Shut up, Bobby Lee,” The Misfit said. “It’s no real pleasure in life.
The Misfit in A Good Man is Hard to Find is one of Flannery O’Connor’s most cruel and depraved villains.
In this short story, a grandmother leads her exasperated family on a wild goose chase in rural Georgia. While looking for the site of her girlhood homestead, she inadvertently brings her whole family to their deaths at the hands of a tortured killer, The Misfit.
O’Connor was unapologetically religious and not particularly known for a sunny disposition yet her brief but productive career exemplifies the best of Southern Gothic literature.
O’Connor created works of moral fiction that, according to Joyce Carol Oates, “were not refined New Yorker stories of the era in which nothing happens except inside the characters’ minds, but stories in which something happens of irreversible magnitude, often death by violent means.”
The South impresses its image on the Southern writer from the moment he is able to distinguish one sound from another…the Southern writer’s greatest tie with the South is through his ear.
In her distinctive Georgian drawl, O’Connor tells the story of a fateful family trip in this rare recording.
You can read the short story here.
I visited her home in Savannah, walked the leafy East Charlton Street, and sat in the church where she attended mass nearly every day, the Cathedral of St. John the Baptist, in Lafayette Square.
I’ve always been curious about what Flannery O’Connor was like as a kid. Turns out she was a “pigeon-toed only child with a receding chin and a you-leave-me-alone-or-I’ll-bite-you complex”.
An avid reader from an early age, the young O’Connor wrote comments on the leaves of her childhood books. For Alice’s Adventures in Wonderland, she skewered Lewis Carroll with a succinct review: Awful. I wouldn’t read this book. The note on Shirley Watkins’s Georgina Finds Herself was even harsher: This is the worst book I ever read next to “Pinnochio”. Little Men survived Flannery’s scrutiny with its dignity intact: First rate, splendid.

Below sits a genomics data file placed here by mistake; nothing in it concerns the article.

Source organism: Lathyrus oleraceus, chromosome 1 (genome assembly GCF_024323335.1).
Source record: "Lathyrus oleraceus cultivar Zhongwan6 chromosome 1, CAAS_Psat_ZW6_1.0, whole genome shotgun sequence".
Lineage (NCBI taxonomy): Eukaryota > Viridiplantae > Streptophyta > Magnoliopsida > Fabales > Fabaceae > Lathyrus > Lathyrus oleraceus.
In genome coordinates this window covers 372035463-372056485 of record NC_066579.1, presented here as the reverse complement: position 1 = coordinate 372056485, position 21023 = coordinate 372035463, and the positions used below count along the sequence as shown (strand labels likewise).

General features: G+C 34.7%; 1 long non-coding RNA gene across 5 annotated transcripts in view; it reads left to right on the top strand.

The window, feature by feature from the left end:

As a child, Flannery O’Connor illustrated chickens, “the same chicken over and over,” and she wrote occasional verse. Her artwork was probably inspired by the ducks and chickens she kept as pets in the backyard of the Savannah row house.
O’Connor was an avid cartoonist as well as a writer. For her high school and college publications in the 1940’s, she created drawings cut from linoleum. While the content is related to her experience as a student, the slightly skewed perspective is vintage O’Connor.
In addition to a cutting wit, O’Connor had a fondness for fowl and coffee mixed with Coca-Cola. She led a fairly sheltered life that she once said would not be remembered because “lives spent between the house and the chicken yard do not make exciting copy.”
She could not have been more wrong.
Flannery O’Connor saw, heard, and experienced the same things as everyone else but, out of those ordinary daily events, she imagined extraordinary possibilities. She sharpened and intensified what she saw with unusual twists and unexpected turns, influenced by living in that defining Southern town of Savannah.
O’Connor eked out the last years of her life in relative solitude with her mother, turning her childhood home into a makeshift bird sanctuary before dying of lupus at 39.
There’s one new surprise to be discovered, though, tucked under the stairs on East Charleton Street. It’s a Little Free Library. I think Flannery would have liked that.
As for that good man I found in Savannah, his name is Stratton Leopold. But that’s for another post.